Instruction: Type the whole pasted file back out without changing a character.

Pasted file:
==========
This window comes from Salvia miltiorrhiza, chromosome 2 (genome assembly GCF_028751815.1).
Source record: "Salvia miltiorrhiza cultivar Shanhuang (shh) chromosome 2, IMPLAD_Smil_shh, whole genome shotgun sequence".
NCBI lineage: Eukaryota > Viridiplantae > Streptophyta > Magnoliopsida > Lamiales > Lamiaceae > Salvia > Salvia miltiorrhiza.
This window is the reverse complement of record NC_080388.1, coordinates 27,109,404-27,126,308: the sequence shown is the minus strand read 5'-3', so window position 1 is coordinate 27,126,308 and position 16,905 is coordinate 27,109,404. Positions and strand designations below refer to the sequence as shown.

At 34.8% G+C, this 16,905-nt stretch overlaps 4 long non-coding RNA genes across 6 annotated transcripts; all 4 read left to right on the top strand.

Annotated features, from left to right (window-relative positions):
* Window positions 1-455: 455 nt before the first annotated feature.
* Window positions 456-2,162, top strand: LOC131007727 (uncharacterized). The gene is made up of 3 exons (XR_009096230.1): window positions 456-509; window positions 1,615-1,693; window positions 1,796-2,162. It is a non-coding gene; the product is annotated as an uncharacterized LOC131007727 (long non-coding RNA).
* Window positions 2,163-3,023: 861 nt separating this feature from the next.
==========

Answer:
This window comes from Salvia miltiorrhiza, chromosome 2 (genome assembly GCF_028751815.1).
Source record: "Salvia miltiorrhiza cultivar Shanhuang (shh) chromosome 2, IMPLAD_Smil_shh, whole genome shotgun sequence".
NCBI lineage: Eukaryota > Viridiplantae > Streptophyta > Magnoliopsida > Lamiales > Lamiaceae > Salvia > Salvia miltiorrhiza.
This window is the reverse complement of record NC_080388.1, coordinates 27,109,404-27,126,308: the sequence shown is the minus strand read 5'-3', so window position 1 is coordinate 27,126,308 and position 16,905 is coordinate 27,109,404. Positions and strand designations below refer to the sequence as shown.

At 34.8% G+C, this 16,905-nt stretch overlaps 4 long non-coding RNA genes across 6 annotated transcripts; all 4 read left to right on the top strand.

Annotated features, from left to right (window-relative positions):
* Window positions 1-455: 455 nt before the first annotated feature.
* Window positions 456-2,162, top strand: LOC131007727 (uncharacterized). The gene is made up of 3 exons (XR_009096230.1): window positions 456-509; window positions 1,615-1,693; window positions 1,796-2,162. It is a non-coding gene; the product is annotated as an uncharacterized LOC131007727 (long non-coding RNA).
* Window positions 2,163-3,023: 861 nt separating this feature from the next.